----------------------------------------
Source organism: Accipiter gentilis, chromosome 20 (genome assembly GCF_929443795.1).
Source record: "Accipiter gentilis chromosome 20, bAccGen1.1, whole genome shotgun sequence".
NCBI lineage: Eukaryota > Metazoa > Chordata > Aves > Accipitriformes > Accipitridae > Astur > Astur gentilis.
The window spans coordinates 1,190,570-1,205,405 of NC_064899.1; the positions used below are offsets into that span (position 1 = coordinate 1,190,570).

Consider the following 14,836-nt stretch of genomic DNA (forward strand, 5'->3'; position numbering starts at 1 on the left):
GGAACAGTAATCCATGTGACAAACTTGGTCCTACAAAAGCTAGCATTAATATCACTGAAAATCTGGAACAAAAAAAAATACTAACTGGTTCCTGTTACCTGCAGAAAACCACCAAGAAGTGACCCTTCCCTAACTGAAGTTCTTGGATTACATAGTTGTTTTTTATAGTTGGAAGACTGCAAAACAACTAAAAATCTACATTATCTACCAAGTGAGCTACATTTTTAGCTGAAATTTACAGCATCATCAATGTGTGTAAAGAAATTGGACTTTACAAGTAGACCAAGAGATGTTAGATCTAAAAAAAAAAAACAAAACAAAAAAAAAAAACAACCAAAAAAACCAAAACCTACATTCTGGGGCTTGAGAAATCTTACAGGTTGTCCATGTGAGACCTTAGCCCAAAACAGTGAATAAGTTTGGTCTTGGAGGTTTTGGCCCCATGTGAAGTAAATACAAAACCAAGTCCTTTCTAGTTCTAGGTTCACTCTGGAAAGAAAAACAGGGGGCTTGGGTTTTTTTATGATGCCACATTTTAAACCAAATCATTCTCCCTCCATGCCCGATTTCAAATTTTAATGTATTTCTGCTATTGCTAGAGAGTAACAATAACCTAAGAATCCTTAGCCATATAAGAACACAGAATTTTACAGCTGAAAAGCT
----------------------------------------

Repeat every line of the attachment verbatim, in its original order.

Source organism: Accipiter gentilis, chromosome 20 (genome assembly GCF_929443795.1).
Source record: "Accipiter gentilis chromosome 20, bAccGen1.1, whole genome shotgun sequence".
NCBI lineage: Eukaryota > Metazoa > Chordata > Aves > Accipitriformes > Accipitridae > Astur > Astur gentilis.
The window spans coordinates 1,190,570-1,205,405 of NC_064899.1; the positions used below are offsets into that span (position 1 = coordinate 1,190,570).

Consider the following 14,836-nt stretch of genomic DNA (forward strand, 5'->3'; position numbering starts at 1 on the left):
GGAACAGTAATCCATGTGACAAACTTGGTCCTACAAAAGCTAGCATTAATATCACTGAAAATCTGGAACAAAAAAAAATACTAACTGGTTCCTGTTACCTGCAGAAAACCACCAAGAAGTGACCCTTCCCTAACTGAAGTTCTTGGATTACATAGTTGTTTTTTATAGTTGGAAGACTGCAAAACAACTAAAAATCTACATTATCTACCAAGTGAGCTACATTTTTAGCTGAAATTTACAGCATCATCAATGTGTGTAAAGAAATTGGACTTTACAAGTAGACCAAGAGATGTTAGATCTAAAAAAAAAAAACAAAACAAAAAAAAAAAACAACCAAAAAAACCAAAACCTACATTCTGGGGCTTGAGAAATCTTACAGGTTGTCCATGTGAGACCTTAGCCCAAAACAGTGAATAAGTTTGGTCTTGGAGGTTTTGGCCCCATGTGAAGTAAATACAAAACCAAGTCCTTTCTAGTTCTAGGTTCACTCTGGAAAGAAAAACAGGGGGCTTGGGTTTTTTTATGATGCCACATTTTAAACCAAATCATTCTCCCTCCATGCCCGATTTCAAATTTTAATGTATTTCTGCTATTGCTAGAGAGTAACAATAACCTAAGAATCCTTAGCCATATAAGAACACAGAATTTTACAGCTGAAAAGCT